Flut­ter’s win­ning hand as poker be­comes a big deal in lock­down

The Daily Telegraph - Business - - Business - By Oliver Gill

THE gam­bling colos­sus be­hind Sky Bet, Bet­fair and Paddy Power net­ted a bumper profit dur­ing lock­down as bored pun­ters piled into on­line poker.

Like-for-like prof­its at the world’s big­gest dig­i­tal bet­ting firm Flut­ter surged to £684m in the first half of 2020 – up 31pc on a year ear­lier.

Rev­enue rose 49pc to £1.5bn, partly due to the ac­qui­si­tion of Cana­dian firm Stars Group in May.

Peter Jack­son, chief ex­ec­u­tive, said that Flut­ter’s global reach meant that the com­pany had also been able to ben­e­fit from sports bet­ting in coun­tries such as the US and Aus­tralia, where horse rac­ing has con­tin­ued through­out the cri­sis.

He said: “A lot of peo­ple did come and play poker.

“But these are peo­ple who are spend­ing £10 a week – it is very low lev­els of ex­pen­di­ture. It is just a big growth in re­cre­ational cus­tomers.”

Flut­ter an­nounced plans for a £10bn merger with Stars Group, the Toron­tolisted owner of Sky Bet, last Oc­to­ber. De­spite ini­tial fears that it would face op­po­si­tion from com­pe­ti­tion reg­u­la­tors, the deal was com­pleted ahead of sched­ule in May.

Shares, which are up by more than a third since the start of the year, ended 105p off at £124.75, leav­ing the com­pany worth al­most £20bn.

The firm’s on­line poker brand Pok­erS­tars posted a 40pc jump in rev­enue, with prof­its more than two-thirds higher. This off­set a de­cline in re­turns from Paddy Power and Bet­fair, where sales fell 8pc and prof­its sank 33pc.

Peel Hunt an­a­lyst Ivor Jones said:

“Poker rev­enue had been in de­cline prior to lock­down.”

James Row­land Clark at Bar­clays said the fig­ures for the first half of the year were im­pres­sively ahead of fore­casts.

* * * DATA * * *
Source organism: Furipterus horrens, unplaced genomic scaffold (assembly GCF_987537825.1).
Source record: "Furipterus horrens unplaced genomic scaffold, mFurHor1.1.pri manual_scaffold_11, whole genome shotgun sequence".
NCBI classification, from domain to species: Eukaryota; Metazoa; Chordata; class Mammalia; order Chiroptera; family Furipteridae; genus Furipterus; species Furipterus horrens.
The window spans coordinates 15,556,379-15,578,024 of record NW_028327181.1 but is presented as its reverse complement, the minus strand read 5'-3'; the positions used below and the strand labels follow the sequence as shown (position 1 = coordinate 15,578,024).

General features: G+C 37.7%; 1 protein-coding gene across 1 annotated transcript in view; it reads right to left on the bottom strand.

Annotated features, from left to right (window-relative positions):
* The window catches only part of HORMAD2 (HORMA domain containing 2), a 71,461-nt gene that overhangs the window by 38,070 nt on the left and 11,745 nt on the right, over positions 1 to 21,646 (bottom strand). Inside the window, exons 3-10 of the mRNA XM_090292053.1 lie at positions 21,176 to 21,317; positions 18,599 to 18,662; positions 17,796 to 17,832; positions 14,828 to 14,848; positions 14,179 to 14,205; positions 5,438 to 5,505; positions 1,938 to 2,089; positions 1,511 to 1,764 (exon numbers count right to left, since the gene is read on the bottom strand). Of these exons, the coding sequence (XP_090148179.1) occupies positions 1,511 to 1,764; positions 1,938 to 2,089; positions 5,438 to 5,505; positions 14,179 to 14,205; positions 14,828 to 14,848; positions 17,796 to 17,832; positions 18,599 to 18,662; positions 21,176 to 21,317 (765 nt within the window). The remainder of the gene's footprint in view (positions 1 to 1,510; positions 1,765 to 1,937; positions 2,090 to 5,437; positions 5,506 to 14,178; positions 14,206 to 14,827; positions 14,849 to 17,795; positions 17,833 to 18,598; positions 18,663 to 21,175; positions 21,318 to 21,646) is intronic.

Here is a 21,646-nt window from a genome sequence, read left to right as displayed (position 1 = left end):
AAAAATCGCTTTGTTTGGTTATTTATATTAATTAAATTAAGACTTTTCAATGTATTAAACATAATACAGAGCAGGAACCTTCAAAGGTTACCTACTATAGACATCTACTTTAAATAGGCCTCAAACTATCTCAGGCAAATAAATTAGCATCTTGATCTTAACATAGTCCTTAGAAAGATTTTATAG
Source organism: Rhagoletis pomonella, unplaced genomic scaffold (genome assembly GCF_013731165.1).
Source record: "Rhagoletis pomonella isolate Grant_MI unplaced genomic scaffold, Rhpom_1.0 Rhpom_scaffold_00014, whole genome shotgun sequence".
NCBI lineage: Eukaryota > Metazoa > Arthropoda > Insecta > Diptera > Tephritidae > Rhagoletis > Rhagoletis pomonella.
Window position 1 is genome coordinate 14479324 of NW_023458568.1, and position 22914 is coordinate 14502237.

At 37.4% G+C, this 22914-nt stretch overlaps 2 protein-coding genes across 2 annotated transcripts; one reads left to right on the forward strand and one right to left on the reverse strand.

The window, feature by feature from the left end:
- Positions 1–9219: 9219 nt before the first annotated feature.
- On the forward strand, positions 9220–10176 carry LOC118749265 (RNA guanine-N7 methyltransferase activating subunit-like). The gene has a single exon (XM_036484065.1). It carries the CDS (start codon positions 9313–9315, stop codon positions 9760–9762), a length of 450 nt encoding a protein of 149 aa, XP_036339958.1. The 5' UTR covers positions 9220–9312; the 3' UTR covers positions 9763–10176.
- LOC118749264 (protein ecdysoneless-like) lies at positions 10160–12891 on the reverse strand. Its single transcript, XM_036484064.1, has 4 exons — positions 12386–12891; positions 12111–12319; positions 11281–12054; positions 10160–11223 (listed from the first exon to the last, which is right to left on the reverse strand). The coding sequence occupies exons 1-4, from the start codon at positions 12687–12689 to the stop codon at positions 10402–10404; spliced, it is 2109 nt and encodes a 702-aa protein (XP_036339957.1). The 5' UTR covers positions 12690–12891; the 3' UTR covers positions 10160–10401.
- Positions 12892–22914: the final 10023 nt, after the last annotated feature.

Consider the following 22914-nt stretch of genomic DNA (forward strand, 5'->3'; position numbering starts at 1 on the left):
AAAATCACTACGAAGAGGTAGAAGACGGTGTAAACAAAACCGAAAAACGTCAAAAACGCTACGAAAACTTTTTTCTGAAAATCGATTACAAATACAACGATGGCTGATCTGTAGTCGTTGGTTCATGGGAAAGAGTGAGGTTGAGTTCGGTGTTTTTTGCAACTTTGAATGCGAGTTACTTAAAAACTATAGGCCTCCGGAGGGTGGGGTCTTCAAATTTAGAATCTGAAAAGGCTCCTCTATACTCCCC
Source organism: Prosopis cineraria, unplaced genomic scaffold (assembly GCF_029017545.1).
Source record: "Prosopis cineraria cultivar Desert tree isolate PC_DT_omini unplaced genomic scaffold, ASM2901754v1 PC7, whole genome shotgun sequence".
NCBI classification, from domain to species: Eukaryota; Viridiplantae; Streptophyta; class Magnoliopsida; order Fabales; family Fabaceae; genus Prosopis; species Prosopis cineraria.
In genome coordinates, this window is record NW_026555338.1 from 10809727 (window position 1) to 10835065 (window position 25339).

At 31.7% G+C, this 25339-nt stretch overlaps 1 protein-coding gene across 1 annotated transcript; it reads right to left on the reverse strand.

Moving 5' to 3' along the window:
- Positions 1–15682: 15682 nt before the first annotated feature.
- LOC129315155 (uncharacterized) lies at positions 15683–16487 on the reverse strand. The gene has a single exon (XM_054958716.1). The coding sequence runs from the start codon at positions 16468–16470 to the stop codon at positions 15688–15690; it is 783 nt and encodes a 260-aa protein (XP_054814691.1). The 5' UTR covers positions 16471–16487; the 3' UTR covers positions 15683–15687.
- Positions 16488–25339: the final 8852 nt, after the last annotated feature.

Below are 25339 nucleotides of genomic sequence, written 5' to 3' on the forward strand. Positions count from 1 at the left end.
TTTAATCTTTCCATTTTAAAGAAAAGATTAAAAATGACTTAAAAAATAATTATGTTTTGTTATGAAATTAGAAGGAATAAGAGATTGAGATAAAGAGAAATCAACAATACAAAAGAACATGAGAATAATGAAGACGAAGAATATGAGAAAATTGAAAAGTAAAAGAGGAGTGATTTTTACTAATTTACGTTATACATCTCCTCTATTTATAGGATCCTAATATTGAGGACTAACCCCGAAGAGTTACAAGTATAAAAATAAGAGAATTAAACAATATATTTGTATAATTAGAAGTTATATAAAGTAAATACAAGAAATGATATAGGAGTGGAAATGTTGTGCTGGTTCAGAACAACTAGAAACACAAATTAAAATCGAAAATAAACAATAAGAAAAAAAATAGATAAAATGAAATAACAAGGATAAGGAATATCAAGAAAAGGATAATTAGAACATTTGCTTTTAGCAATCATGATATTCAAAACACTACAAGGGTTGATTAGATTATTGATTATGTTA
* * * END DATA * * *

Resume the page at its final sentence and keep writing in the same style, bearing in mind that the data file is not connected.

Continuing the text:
Gam­bling firms have been un­der grow­ing pres­sure from West­min­ster over the past few years, amid con­cerns they were not do­ing enough to pro­tect vul­ner­a­ble pun­ters and ad­dicts from mas­sive losses. Pro­mot­ing re­spon­si­ble gam­bling is cost­ing the firm about £65m, an­a­lysts said.

Mr Jack­son said that 20pc of the com­pany’s ad­ver­tis­ing is fo­cused on safer gam­bling.

He added: “Some peo­ple have said to me that’s too high, but we think it is ap­pro­pri­ate.”

Mean­while, the firm is con­tin­u­ing its bid to con­quer the US sports gam­bling mar­ket. Plac­ing bets on sports, for decades il­le­gal across most of the US, is be­ing rolled out on a state-by-state ba­sis af­ter a key supreme court judg­ment in 2018.

Flut­ter has a joint ven­ture with sports fan­tasy gam­ing plat­form FanDuel and a part­ner­ship with Fox Sports.

Mr Jack­son said he is pleased with the busi­ness’s per­for­mance in Amer­ica, and added that Flut­ter will soon be op­er­at­ing in nine states.

The pan­demic had a mixed im­pact on the pace at which the US ban is be­ing rolled back.

He said: “There are some states where things have slowed down be­cause the lo­cal gov­ern­ments have been un­able to get to­gether. And there are some states that have ac­cel­er­ated be­cause they are try­ing to bring in ad­di­tional tax rev­enue.”

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